So Brown finally got the message, no one wants him. Not his Party, not the LibDems and certainly not the Conservatives. The gall of the man and his Party, determined to stay in power at any price, trying to form a coalition of LibDems, Sinn Fein (Who NEVER take their seats and refuse to swear the Oath of Office) and other fringe MPs who would, together, give them just 1 vote as a "majority."

We can but hope that Cameron and Clegg will convince their Paties respectively that they have to do a few deals in order to get rid of the malaise that Labour always brings when in power - spend, spend, spend. And when the Treasury is empty and the taxpayers won't pay more - borrow to the hilt.

How does anyone in their right mind think that the Party that took the country from being very nicely in the black, positive trade balances, strong Pound, and no debts, into the largest deficit since the Labour clowns of 1944 - 1951 with their nationailsation thievery and trying to spend their way out of the war deficit, will get us out of the current economic crisis? They created it! It was Brown and his Treasury morons who loosened the regulations allowing the banks to take risks. It was Brown who sold off the national Gold Reserve for half its value, it was Brown who increased borrowing to allow his Cabinet chums to expend the Civil Service and spend more in their budgets than was either necessary or wise.

Labour get us out of a recession? Give me a break - and take a reality check if you think they could.

The best thing that can happen now is a Conservative/LibDem Pact and coalition. That might just save the nation and the economy. It will be worth electoral reform and a voting system that actually counts the votes, not the seats.

Sunday, 9 May 2010


The redecoration of my study has taken some time - is taking some time - but we have, at last, got the preparation finished. The wallpaper proved tough to strip, but the carpet proved even tougher. I discovered that where, in the UK, we nailed the carpets to the floor using "nail strips" around the walls, in Germany they glue them down. And, with Teutonic thoroughness, I mean glue...

When you have a combination of heavy duty Evostik or equivalent, latex foam backed carpet and concrete, you have a marriage made in hell when it comes to removal. That said, having ripped the carpet away we hired a machine from a carpet shop and three quarters of an hour with a machine like a large power chisel has the floor stripped back to the glue. That will not shift under any persuasuion, so now I can lay the laminate flooring. The dust generated in the process was amazing and the waste latex fowm fills two large industrial garbage bags, but it is job done.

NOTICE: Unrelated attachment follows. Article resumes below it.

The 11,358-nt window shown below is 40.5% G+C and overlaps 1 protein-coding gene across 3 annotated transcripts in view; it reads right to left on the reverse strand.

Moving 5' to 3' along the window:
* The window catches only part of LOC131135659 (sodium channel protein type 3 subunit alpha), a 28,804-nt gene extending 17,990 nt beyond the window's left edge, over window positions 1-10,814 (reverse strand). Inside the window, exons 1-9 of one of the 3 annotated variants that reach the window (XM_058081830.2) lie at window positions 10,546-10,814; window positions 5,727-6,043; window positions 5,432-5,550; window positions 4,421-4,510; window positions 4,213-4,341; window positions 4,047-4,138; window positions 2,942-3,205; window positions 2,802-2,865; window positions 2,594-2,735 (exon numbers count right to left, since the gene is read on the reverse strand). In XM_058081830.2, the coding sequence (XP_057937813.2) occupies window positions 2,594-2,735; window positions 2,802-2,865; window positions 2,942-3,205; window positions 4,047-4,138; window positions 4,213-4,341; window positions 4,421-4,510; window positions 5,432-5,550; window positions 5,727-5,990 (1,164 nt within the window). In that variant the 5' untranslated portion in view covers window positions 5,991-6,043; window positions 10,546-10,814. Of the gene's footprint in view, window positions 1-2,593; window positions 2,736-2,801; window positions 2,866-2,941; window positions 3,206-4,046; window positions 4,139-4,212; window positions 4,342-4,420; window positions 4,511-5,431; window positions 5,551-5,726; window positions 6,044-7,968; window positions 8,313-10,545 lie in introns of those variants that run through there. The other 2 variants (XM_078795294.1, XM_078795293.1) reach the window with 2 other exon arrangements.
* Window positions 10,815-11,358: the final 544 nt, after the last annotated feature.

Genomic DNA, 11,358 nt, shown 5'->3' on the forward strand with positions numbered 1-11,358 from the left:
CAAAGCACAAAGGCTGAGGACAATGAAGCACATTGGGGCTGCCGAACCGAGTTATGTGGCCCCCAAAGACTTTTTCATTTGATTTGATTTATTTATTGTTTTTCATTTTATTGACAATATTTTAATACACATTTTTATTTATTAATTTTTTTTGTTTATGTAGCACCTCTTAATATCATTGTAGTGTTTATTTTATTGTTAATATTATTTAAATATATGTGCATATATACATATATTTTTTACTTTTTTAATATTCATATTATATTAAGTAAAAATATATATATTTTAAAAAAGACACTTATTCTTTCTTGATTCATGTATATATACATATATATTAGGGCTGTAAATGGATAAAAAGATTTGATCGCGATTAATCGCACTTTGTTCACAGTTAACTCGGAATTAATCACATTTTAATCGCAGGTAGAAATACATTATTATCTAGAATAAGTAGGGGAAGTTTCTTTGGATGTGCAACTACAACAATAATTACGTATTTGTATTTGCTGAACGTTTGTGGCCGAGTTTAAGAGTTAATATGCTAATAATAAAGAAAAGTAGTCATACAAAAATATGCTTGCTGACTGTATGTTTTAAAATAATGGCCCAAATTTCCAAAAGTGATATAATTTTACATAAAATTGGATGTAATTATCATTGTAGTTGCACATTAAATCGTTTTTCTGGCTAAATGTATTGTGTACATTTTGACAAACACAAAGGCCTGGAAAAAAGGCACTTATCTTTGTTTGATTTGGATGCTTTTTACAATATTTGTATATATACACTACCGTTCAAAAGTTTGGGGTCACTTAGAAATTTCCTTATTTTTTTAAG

Now, if I can just stop the vibrations in my arms, I'll be able to start laying up the new wall paper and laminate from tomorrow.

And, in case you were wondering, no, we haven't been working on it today. Today is Sunday, in Germany you are not permitted to do this sort of thing on a Sunday. No lawn mowing, no DIY, no noisy gardening. Its a "day of rest" and they mean it. It is also Mother's Day. So we had a fabulous lunch at Mausi's Mother's home in Dietzenbach. Soup with tortellini, fresh asparagas (Frisch Spargel), boiled potatoes with herbs, a delicious sauce, sliced and chopped ham and followed by Creme Brullee. Afternoon Coffee was accompanied by a home-made Strawberry Tort and whipped cream ....

OK, tomorrow, it's back to work and I'll work off the extra girth over the coming weeks in the garden and the redecoration...

Friday, 7 May 2010

The worst of all systems, except for all the others ...

So the Great British Public have spoken, or at least those who could vote, or wanted to vote, have done so. It seems from the news here in Germany that, at some Polling Stations, long queues had formed just before closing and the officials in charge closed anyway, denying those still in the queue the right to vote. At others, those in the queue were allowed to vote. As usual it seems that the bureaucrats running these operations couldn't find their rearends with both hands and someone to guide them. There is also the farce of a Labour Controlled Borough having printed the wrong names on the ballot papers for the local election - invalidating the election!

Nick Clegg's personality cult has obviously swayed a large number of voters and the result is likely to be a LibDem/Labour coalition for the next few months - a disaster for Britain as a whole, for the Pound Sterling in particular and a wipe-out for the Armed Forces as these two parties are stuffed with "anti-military" peaceniks who always want to cut military spending so they can throw even more money at their lost causes.